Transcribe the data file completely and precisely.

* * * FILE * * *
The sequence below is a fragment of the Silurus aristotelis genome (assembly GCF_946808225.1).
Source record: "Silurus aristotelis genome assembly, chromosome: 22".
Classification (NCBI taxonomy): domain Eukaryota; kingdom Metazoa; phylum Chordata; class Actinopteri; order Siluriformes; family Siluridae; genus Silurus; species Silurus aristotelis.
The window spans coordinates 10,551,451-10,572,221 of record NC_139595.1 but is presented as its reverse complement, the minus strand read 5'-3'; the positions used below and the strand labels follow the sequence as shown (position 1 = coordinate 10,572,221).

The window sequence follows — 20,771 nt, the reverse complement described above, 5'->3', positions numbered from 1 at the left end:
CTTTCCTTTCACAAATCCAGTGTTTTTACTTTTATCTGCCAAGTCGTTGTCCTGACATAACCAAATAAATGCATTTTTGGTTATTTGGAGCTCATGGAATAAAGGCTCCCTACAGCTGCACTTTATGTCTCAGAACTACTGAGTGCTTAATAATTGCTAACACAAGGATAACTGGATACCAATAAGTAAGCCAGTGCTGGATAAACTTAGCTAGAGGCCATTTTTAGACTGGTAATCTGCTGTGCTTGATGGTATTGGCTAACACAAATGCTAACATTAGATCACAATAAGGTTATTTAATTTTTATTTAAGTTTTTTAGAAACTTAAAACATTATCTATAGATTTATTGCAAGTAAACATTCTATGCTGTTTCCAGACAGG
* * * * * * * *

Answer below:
The sequence below is a fragment of the Silurus aristotelis genome (assembly GCF_946808225.1).
Source record: "Silurus aristotelis genome assembly, chromosome: 22".
Classification (NCBI taxonomy): domain Eukaryota; kingdom Metazoa; phylum Chordata; class Actinopteri; order Siluriformes; family Siluridae; genus Silurus; species Silurus aristotelis.
The window spans coordinates 10,551,451-10,572,221 of record NC_139595.1 but is presented as its reverse complement, the minus strand read 5'-3'; the positions used below and the strand labels follow the sequence as shown (position 1 = coordinate 10,572,221).

The window sequence follows — 20,771 nt, the reverse complement described above, 5'->3', positions numbered from 1 at the left end:
CTTTCCTTTCACAAATCCAGTGTTTTTACTTTTATCTGCCAAGTCGTTGTCCTGACATAACCAAATAAATGCATTTTTGGTTATTTGGAGCTCATGGAATAAAGGCTCCCTACAGCTGCACTTTATGTCTCAGAACTACTGAGTGCTTAATAATTGCTAACACAAGGATAACTGGATACCAATAAGTAAGCCAGTGCTGGATAAACTTAGCTAGAGGCCATTTTTAGACTGGTAATCTGCTGTGCTTGATGGTATTGGCTAACACAAATGCTAACATTAGATCACAATAAGGTTATTTAATTTTTATTTAAGTTTTTTAGAAACTTAAAACATTATCTATAGATTTATTGCAAGTAAACATTCTATGCTGTTTCCAGACAGG